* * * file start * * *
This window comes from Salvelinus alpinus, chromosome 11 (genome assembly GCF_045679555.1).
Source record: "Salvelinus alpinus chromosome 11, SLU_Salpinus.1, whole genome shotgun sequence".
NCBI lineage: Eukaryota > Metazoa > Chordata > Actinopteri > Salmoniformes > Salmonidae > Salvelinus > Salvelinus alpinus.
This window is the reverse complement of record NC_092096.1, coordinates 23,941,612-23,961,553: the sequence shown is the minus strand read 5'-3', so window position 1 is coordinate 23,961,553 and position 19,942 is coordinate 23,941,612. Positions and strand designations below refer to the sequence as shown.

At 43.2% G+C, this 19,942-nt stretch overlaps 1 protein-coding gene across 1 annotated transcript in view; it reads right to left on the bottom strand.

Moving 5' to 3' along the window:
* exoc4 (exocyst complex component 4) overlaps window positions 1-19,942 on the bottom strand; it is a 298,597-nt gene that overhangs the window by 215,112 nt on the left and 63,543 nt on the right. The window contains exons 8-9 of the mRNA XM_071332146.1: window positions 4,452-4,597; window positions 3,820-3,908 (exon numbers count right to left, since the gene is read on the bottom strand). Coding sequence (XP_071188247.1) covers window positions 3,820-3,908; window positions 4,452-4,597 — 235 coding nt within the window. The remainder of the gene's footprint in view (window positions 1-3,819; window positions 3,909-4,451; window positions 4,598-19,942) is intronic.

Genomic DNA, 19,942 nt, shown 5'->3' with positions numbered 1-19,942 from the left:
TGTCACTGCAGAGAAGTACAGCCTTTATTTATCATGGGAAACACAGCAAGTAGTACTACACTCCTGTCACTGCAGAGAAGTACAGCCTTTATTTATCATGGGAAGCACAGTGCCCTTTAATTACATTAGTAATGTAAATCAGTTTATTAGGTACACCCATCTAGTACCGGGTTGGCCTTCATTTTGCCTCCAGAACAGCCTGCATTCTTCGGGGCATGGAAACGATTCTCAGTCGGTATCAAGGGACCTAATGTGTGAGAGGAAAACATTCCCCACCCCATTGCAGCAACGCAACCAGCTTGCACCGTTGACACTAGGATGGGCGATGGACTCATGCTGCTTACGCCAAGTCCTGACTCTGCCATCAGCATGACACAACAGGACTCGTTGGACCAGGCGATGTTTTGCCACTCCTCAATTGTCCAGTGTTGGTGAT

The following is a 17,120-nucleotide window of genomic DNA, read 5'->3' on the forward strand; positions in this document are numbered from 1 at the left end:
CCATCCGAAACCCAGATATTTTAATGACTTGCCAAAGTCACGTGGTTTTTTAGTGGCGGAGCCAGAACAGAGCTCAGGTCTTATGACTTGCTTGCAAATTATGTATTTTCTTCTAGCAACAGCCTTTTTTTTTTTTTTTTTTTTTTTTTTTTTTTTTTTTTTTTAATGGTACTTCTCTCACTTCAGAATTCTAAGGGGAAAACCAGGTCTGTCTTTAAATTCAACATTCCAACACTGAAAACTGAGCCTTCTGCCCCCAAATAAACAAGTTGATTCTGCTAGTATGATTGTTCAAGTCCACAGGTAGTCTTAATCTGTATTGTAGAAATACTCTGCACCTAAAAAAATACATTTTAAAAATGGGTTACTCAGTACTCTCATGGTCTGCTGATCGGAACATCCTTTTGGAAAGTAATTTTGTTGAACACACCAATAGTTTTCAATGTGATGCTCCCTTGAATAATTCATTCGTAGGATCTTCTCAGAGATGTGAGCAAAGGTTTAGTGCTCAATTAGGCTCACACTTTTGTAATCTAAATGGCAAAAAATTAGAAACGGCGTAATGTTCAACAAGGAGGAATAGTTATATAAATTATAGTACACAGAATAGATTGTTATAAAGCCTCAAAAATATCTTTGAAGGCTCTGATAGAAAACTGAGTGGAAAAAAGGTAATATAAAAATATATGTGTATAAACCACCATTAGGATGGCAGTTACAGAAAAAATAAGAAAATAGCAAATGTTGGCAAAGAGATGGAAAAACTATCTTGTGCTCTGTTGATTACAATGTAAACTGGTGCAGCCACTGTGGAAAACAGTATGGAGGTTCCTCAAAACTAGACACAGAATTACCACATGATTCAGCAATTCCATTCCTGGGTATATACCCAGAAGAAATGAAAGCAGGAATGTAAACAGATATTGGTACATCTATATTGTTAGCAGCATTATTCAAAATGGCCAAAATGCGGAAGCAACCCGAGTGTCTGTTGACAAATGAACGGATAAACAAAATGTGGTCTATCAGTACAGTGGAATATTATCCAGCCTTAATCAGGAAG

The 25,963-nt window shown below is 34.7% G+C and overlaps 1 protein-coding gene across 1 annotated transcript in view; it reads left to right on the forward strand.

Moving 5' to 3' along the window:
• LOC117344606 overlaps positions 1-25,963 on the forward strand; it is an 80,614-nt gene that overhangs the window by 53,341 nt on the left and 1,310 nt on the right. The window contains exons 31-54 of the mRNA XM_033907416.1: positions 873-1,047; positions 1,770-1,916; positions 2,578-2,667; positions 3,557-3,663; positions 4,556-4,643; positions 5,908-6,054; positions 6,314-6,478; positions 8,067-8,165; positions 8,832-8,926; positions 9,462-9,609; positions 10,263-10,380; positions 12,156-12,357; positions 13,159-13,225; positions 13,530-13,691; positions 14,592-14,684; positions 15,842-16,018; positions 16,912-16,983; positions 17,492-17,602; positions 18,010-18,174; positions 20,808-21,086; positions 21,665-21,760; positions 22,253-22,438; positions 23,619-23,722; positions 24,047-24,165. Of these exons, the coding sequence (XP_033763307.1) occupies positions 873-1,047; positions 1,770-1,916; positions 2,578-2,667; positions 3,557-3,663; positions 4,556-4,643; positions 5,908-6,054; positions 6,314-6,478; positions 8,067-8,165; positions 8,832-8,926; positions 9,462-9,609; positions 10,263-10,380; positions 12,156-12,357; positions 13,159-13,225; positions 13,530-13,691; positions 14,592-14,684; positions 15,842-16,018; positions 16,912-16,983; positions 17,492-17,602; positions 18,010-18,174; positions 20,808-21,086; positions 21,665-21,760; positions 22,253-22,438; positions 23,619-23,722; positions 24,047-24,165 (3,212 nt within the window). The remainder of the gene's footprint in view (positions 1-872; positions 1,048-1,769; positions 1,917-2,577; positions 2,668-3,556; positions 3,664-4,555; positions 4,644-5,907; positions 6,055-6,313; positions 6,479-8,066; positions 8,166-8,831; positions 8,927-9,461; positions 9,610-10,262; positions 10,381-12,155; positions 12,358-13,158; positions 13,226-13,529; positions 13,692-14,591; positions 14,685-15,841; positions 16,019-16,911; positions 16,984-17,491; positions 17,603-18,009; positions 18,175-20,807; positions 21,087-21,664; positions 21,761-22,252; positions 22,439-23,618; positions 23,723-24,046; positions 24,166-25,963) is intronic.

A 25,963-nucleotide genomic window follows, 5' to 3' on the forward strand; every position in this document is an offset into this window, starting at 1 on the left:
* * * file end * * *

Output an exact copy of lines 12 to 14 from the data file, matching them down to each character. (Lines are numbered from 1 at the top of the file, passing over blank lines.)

The 25,963-nt window shown below is 34.7% G+C and overlaps 1 protein-coding gene across 1 annotated transcript in view; it reads left to right on the forward strand.

Moving 5' to 3' along the window:
• LOC117344606 overlaps positions 1-25,963 on the forward strand; it is an 80,614-nt gene that overhangs the window by 53,341 nt on the left and 1,310 nt on the right. The window contains exons 31-54 of the mRNA XM_033907416.1: positions 873-1,047; positions 1,770-1,916; positions 2,578-2,667; positions 3,557-3,663; positions 4,556-4,643; positions 5,908-6,054; positions 6,314-6,478; positions 8,067-8,165; positions 8,832-8,926; positions 9,462-9,609; positions 10,263-10,380; positions 12,156-12,357; positions 13,159-13,225; positions 13,530-13,691; positions 14,592-14,684; positions 15,842-16,018; positions 16,912-16,983; positions 17,492-17,602; positions 18,010-18,174; positions 20,808-21,086; positions 21,665-21,760; positions 22,253-22,438; positions 23,619-23,722; positions 24,047-24,165. Of these exons, the coding sequence (XP_033763307.1) occupies positions 873-1,047; positions 1,770-1,916; positions 2,578-2,667; positions 3,557-3,663; positions 4,556-4,643; positions 5,908-6,054; positions 6,314-6,478; positions 8,067-8,165; positions 8,832-8,926; positions 9,462-9,609; positions 10,263-10,380; positions 12,156-12,357; positions 13,159-13,225; positions 13,530-13,691; positions 14,592-14,684; positions 15,842-16,018; positions 16,912-16,983; positions 17,492-17,602; positions 18,010-18,174; positions 20,808-21,086; positions 21,665-21,760; positions 22,253-22,438; positions 23,619-23,722; positions 24,047-24,165 (3,212 nt within the window). The remainder of the gene's footprint in view (positions 1-872; positions 1,048-1,769; positions 1,917-2,577; positions 2,668-3,556; positions 3,664-4,555; positions 4,644-5,907; positions 6,055-6,313; positions 6,479-8,066; positions 8,166-8,831; positions 8,927-9,461; positions 9,610-10,262; positions 10,381-12,155; positions 12,358-13,158; positions 13,226-13,529; positions 13,692-14,591; positions 14,685-15,841; positions 16,019-16,911; positions 16,984-17,491; positions 17,603-18,009; positions 18,175-20,807; positions 21,087-21,664; positions 21,761-22,252; positions 22,439-23,618; positions 23,723-24,046; positions 24,166-25,963) is intronic.